ODS offsets had been the top choice for California compliance for some time as buyers were reassured by the relative ease of quantifying the emissions reductions created by these projects – a critical consideration when California regulators retained the right to force buyers to replace invalidated offsets. But the preliminary determination demonstrated the inherent risk associated with developing ODS projects when there are only seven commercially available destruction facilities. This could encourage buyers to turn to forestry offsets, according to some developers. 

After a slow start in 2013, the ARB has now issued 6.2 million forestry offsets, accounting for nearly half of all offsets issued and about half a million more than issued ODS offsets, as of November 12. Livestock offsets make up a small percentage of the California program, with only about 665,000 offsets issued to date.

Development of forest carbon projects for California was somewhat constrained initially because the ARB rules governing these projects were incredibly confusing, especially with regard to the buffer pool and the applicability of the invalidation rules to forestry, developers explained. The ARB created a buffer pool to handle unavoidable losses caused by natural disasters such as wildfires, with the pool populated by a percentage of carbon offsets set aside each year after the project is initiated and tapped when such losses occur. And the ARB only recently amended its regulations to put the risk of invalidation on the buyers of forest carbon offsets, rather than the sellers, to ensure consistency in the liability across project types.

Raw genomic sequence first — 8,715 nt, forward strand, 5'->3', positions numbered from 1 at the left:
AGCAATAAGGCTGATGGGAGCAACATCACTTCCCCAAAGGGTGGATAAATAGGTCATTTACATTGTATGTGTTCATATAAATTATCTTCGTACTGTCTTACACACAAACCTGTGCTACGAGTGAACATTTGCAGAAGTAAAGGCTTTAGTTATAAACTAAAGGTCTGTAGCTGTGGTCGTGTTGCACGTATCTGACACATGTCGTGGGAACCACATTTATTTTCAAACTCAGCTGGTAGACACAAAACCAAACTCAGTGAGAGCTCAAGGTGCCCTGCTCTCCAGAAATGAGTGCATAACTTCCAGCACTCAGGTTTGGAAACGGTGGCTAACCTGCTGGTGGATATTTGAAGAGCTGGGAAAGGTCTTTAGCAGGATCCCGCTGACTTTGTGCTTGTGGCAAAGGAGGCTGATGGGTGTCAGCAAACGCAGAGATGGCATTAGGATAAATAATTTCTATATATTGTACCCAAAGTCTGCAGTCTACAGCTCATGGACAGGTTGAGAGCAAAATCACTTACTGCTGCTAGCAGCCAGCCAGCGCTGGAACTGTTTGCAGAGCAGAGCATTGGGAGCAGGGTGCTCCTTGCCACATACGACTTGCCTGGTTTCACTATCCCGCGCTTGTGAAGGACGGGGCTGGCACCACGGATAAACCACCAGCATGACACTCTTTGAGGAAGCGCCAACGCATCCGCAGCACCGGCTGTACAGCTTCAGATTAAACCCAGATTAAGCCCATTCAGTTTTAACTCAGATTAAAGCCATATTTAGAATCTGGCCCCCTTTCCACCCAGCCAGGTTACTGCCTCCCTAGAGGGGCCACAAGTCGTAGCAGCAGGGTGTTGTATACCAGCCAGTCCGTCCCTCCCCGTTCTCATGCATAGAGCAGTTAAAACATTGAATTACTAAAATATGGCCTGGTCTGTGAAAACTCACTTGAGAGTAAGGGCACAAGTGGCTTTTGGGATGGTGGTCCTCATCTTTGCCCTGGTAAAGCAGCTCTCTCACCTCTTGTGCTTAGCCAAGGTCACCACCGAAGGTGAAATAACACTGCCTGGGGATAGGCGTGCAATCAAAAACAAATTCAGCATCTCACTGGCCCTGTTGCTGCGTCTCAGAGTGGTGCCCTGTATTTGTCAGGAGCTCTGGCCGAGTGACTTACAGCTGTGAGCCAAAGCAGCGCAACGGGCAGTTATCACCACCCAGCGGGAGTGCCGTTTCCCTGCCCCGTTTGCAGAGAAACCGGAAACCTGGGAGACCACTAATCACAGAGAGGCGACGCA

“I think there was a little skepticism of forestry projects when the program first started because buyers did not understand the difference between the different types of reversals and who is liable in each case,” said Sean Carney, President of forest carbon project developer Finite Carbon. “Now buyers understand that intentional reversals are on the landowner, an unintentional reversal is on the buffer pool, and invalidation is on the buyer and they are three separate, distinct acts. Overcoming this confusion was a necessary step for buyers to embrace forestry and I think we are past it now.”

The California offset market has basically been “frozen” since the ARB announced plans to invalidate some of the Clean Harbors ODS offsets, said Steve Baczko, Vice-President of Business Development at ERA Ecosystem Services.

“Forestry hasn’t seen the benefit of this yet in the sense that the market is still not very active because people are still waiting to see how this is going to be handled,” he said. “That said, we have heard from a number of market participants be it buyers or developers that this now puts forestry on more of an even valuation of project performance.”

Blue Source did not perceive a slowdown in demand for its offsets during the investigation or since the preliminary determination was revealed, Townsend said, but he has had more conversations with clients reevaluating what the decision means and whether they want to continue to participate in the California offset market and under what circumstances. “I think it is changing the way some players in the market are thinking about this,” he said. “I think it’s a very big deal.”